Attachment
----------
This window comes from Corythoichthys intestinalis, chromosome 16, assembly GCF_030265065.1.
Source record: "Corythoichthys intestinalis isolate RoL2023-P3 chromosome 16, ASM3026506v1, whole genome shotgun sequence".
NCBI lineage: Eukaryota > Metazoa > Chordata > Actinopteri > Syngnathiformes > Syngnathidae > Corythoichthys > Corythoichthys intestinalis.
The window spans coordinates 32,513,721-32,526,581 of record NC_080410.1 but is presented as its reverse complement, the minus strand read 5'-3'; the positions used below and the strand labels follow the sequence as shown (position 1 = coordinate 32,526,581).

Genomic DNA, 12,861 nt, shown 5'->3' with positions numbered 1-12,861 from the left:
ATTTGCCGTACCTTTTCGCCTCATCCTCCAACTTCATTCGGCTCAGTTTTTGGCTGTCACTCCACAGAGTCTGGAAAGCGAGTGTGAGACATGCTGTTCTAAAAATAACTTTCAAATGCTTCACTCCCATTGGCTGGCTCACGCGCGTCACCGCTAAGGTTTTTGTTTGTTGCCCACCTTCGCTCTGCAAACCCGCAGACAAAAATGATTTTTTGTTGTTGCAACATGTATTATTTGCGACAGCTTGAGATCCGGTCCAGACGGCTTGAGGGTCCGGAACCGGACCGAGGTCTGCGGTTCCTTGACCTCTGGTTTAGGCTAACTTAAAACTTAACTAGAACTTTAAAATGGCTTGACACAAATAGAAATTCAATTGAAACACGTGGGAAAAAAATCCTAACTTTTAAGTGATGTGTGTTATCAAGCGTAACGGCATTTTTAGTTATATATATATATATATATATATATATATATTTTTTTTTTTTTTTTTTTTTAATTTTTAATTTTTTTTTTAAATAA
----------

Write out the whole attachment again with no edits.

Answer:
This window comes from Corythoichthys intestinalis, chromosome 16, assembly GCF_030265065.1.
Source record: "Corythoichthys intestinalis isolate RoL2023-P3 chromosome 16, ASM3026506v1, whole genome shotgun sequence".
NCBI lineage: Eukaryota > Metazoa > Chordata > Actinopteri > Syngnathiformes > Syngnathidae > Corythoichthys > Corythoichthys intestinalis.
The window spans coordinates 32,513,721-32,526,581 of record NC_080410.1 but is presented as its reverse complement, the minus strand read 5'-3'; the positions used below and the strand labels follow the sequence as shown (position 1 = coordinate 32,526,581).

Genomic DNA, 12,861 nt, shown 5'->3' with positions numbered 1-12,861 from the left:
ATTTGCCGTACCTTTTCGCCTCATCCTCCAACTTCATTCGGCTCAGTTTTTGGCTGTCACTCCACAGAGTCTGGAAAGCGAGTGTGAGACATGCTGTTCTAAAAATAACTTTCAAATGCTTCACTCCCATTGGCTGGCTCACGCGCGTCACCGCTAAGGTTTTTGTTTGTTGCCCACCTTCGCTCTGCAAACCCGCAGACAAAAATGATTTTTTGTTGTTGCAACATGTATTATTTGCGACAGCTTGAGATCCGGTCCAGACGGCTTGAGGGTCCGGAACCGGACCGAGGTCTGCGGTTCCTTGACCTCTGGTTTAGGCTAACTTAAAACTTAACTAGAACTTTAAAATGGCTTGACACAAATAGAAATTCAATTGAAACACGTGGGAAAAAAATCCTAACTTTTAAGTGATGTGTGTTATCAAGCGTAACGGCATTTTTAGTTATATATATATATATATATATATATATATATTTTTTTTTTTTTTTTTTTTTAATTTTTAATTTTTTTTTTAAATAA